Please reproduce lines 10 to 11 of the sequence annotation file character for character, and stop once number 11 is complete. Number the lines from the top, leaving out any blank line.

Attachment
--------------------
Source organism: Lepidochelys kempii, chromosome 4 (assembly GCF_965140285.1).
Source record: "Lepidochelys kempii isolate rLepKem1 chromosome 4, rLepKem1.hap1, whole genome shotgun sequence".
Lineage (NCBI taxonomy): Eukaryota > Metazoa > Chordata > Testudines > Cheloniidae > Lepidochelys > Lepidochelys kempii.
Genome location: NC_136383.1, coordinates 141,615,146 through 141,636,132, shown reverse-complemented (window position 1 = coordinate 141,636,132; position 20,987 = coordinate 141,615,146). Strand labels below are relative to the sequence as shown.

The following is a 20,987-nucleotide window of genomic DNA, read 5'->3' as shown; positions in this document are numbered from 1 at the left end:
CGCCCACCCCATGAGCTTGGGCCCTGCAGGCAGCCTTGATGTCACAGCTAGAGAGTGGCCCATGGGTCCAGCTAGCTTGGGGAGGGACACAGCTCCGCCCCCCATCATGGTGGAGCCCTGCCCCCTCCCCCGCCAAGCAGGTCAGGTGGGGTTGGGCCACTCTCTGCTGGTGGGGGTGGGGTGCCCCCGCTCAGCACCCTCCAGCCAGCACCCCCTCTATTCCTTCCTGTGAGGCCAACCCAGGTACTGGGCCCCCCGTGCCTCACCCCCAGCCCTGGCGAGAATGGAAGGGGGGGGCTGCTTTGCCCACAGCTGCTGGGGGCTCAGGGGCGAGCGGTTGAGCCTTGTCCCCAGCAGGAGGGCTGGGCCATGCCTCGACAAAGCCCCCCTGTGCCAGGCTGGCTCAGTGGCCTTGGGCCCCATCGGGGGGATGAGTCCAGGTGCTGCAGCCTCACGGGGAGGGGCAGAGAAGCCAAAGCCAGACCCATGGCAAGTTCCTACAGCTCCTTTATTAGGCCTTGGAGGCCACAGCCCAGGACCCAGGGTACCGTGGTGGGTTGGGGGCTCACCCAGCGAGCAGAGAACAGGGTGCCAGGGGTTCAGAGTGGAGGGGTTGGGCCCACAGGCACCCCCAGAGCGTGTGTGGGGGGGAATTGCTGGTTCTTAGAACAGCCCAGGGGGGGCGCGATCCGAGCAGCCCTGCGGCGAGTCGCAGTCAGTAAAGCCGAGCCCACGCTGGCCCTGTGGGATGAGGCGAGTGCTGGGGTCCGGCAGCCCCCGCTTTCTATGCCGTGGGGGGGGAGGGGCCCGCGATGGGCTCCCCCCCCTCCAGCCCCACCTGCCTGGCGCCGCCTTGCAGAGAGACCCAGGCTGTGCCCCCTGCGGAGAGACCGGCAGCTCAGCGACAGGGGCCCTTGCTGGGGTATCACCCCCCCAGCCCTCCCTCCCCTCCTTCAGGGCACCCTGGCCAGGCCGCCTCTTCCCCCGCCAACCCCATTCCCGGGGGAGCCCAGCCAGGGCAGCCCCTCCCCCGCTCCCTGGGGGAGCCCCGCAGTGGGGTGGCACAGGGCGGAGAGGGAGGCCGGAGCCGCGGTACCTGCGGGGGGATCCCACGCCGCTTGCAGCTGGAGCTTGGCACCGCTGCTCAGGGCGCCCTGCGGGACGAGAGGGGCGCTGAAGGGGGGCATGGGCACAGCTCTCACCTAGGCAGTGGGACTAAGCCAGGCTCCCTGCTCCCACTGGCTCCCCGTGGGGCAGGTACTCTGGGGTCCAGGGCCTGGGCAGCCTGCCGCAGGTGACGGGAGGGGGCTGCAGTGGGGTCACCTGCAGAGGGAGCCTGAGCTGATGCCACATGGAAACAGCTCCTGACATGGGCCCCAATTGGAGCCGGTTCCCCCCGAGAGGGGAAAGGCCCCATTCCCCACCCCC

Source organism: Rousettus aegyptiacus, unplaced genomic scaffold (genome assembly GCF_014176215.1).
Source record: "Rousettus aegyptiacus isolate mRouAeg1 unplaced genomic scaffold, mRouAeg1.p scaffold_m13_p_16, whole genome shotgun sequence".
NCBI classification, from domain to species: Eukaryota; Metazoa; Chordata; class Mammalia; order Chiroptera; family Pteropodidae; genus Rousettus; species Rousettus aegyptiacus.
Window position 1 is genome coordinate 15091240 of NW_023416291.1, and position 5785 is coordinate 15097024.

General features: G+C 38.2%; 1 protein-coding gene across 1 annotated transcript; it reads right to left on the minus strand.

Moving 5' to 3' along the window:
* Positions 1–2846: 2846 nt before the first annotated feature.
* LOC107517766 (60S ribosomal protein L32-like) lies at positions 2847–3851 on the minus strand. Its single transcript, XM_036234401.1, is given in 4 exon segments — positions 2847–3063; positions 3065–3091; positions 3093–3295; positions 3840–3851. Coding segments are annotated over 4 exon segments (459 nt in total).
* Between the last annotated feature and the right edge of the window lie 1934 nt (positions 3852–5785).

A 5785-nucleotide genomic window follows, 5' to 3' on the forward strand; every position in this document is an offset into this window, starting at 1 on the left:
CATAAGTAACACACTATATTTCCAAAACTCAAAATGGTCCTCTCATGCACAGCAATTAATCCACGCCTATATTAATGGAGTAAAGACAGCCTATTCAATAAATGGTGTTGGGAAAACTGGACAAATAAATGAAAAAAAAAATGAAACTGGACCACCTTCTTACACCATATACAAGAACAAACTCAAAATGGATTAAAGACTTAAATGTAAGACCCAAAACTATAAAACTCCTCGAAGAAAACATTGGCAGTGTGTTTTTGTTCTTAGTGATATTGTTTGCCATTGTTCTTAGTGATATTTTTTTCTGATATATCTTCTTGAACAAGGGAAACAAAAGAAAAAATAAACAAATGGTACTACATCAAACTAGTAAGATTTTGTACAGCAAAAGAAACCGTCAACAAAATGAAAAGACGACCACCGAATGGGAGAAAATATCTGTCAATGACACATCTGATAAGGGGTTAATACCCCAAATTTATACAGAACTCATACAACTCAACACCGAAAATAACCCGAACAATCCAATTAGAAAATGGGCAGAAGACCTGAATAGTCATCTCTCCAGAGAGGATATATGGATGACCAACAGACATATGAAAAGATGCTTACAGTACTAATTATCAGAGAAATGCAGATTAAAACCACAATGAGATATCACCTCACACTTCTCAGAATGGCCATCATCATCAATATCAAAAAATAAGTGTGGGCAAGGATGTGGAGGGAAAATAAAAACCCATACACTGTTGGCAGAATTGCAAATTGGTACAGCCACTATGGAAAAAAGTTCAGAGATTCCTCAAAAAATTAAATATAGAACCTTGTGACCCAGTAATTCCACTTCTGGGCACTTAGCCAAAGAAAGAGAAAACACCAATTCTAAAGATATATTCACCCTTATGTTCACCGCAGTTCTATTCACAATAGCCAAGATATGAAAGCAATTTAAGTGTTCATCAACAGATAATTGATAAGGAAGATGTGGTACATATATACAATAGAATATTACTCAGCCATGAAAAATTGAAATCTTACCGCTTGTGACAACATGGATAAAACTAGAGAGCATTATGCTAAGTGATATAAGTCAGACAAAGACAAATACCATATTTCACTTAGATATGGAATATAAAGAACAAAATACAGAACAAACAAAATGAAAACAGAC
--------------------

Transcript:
Window position 1 is genome coordinate 15091240 of NW_023416291.1, and position 5785 is coordinate 15097024.

General features: G+C 38.2%; 1 protein-coding gene across 1 annotated transcript; it reads right to left on the minus strand.